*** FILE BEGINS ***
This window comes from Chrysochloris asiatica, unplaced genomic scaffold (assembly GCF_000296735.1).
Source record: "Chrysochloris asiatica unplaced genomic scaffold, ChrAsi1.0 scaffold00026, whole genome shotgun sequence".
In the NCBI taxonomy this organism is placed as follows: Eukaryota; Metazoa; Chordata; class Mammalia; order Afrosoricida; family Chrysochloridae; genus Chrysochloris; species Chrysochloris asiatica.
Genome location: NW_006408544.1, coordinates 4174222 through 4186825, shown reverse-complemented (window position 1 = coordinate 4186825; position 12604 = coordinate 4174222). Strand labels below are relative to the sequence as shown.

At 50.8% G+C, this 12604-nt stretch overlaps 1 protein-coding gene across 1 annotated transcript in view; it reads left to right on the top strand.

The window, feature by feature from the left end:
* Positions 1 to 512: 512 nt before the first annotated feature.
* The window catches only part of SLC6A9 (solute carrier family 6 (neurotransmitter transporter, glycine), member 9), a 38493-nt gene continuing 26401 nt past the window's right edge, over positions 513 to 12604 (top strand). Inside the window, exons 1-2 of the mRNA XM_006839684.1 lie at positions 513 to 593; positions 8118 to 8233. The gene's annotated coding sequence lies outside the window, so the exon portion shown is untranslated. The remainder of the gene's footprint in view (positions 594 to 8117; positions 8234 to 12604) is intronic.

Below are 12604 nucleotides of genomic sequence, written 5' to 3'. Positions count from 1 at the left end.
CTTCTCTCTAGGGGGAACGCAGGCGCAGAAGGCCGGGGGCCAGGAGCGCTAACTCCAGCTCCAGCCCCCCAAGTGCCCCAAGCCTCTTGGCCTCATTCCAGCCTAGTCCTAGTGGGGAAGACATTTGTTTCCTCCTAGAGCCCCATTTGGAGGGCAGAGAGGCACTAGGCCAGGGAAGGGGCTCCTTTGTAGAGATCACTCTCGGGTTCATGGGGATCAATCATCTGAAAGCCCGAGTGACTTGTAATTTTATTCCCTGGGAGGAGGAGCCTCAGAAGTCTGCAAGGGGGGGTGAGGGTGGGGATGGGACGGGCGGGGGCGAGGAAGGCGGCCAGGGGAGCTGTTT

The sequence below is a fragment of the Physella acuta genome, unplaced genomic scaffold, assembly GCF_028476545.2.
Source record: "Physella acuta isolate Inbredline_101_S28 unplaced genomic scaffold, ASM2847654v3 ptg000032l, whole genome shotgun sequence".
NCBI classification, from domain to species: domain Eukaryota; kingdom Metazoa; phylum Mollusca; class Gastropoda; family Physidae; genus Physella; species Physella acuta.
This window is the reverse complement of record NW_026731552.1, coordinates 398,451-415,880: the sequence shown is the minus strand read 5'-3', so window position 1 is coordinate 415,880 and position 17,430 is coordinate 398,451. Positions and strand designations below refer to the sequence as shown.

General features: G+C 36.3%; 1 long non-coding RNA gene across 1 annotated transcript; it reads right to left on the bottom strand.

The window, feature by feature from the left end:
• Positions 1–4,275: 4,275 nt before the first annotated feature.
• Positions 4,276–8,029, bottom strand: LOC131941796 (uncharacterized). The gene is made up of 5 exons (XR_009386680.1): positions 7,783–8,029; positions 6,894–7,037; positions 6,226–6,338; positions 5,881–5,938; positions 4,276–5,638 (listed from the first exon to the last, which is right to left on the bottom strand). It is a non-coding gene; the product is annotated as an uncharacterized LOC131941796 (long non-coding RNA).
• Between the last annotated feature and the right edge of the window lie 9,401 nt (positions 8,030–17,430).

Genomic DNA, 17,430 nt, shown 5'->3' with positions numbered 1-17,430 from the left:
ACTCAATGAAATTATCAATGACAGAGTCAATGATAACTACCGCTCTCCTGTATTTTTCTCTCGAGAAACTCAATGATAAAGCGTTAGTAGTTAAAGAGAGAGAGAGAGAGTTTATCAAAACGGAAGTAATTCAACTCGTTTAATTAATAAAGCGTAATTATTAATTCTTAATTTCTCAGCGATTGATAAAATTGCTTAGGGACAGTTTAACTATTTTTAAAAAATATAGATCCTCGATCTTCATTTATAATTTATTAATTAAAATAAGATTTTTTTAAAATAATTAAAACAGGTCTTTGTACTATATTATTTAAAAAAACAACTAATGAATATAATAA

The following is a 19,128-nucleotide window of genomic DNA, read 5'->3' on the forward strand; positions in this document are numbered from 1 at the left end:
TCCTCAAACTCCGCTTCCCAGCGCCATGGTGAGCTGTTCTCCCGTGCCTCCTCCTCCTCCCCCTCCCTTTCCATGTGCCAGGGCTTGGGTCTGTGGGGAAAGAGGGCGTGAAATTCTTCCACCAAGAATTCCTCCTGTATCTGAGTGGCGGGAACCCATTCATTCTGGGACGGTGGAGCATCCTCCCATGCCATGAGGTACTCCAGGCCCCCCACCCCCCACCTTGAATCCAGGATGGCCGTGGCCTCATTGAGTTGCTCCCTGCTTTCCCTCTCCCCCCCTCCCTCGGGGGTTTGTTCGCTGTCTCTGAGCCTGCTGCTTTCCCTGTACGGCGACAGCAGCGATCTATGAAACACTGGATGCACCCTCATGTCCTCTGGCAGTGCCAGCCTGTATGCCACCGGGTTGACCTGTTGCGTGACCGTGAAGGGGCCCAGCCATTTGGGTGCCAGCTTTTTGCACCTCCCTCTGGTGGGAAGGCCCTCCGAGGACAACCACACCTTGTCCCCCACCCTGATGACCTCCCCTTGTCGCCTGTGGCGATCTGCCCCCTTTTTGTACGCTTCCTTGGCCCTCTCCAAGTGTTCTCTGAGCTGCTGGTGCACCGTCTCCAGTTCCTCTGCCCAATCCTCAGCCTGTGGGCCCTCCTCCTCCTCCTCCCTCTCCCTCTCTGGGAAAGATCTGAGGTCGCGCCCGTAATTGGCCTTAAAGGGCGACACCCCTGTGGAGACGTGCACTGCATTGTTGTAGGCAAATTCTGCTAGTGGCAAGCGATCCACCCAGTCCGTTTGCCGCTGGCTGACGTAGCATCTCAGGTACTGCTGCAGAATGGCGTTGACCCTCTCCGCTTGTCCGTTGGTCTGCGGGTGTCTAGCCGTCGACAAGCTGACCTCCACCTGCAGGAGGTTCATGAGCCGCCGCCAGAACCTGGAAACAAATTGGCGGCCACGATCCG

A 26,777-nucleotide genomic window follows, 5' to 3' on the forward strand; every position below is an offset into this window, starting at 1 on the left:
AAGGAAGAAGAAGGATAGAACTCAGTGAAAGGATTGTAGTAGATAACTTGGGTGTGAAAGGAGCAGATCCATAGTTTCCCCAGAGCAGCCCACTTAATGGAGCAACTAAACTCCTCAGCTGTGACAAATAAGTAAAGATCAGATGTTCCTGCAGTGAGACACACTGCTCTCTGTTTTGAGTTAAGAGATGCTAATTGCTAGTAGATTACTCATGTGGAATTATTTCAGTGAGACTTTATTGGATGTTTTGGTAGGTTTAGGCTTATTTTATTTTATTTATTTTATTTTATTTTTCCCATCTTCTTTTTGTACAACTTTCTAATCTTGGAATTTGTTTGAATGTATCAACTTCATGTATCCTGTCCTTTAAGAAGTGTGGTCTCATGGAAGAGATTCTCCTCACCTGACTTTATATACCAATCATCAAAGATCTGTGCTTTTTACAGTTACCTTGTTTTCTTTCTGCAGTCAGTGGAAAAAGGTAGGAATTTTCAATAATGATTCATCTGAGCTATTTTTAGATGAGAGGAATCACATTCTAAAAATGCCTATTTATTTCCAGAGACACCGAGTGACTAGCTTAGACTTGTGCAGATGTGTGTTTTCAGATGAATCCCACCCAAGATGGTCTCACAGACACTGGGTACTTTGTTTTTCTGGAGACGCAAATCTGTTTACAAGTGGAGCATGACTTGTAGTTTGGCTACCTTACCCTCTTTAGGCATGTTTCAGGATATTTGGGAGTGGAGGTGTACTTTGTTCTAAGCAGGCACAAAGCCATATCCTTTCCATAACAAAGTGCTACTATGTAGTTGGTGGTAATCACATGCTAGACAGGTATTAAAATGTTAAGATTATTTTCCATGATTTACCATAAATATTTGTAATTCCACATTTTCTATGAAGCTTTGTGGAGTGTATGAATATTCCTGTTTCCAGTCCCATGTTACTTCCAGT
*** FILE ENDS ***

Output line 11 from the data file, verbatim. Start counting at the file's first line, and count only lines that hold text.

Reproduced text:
The sequence below is a fragment of the Physella acuta genome, unplaced genomic scaffold, assembly GCF_028476545.2.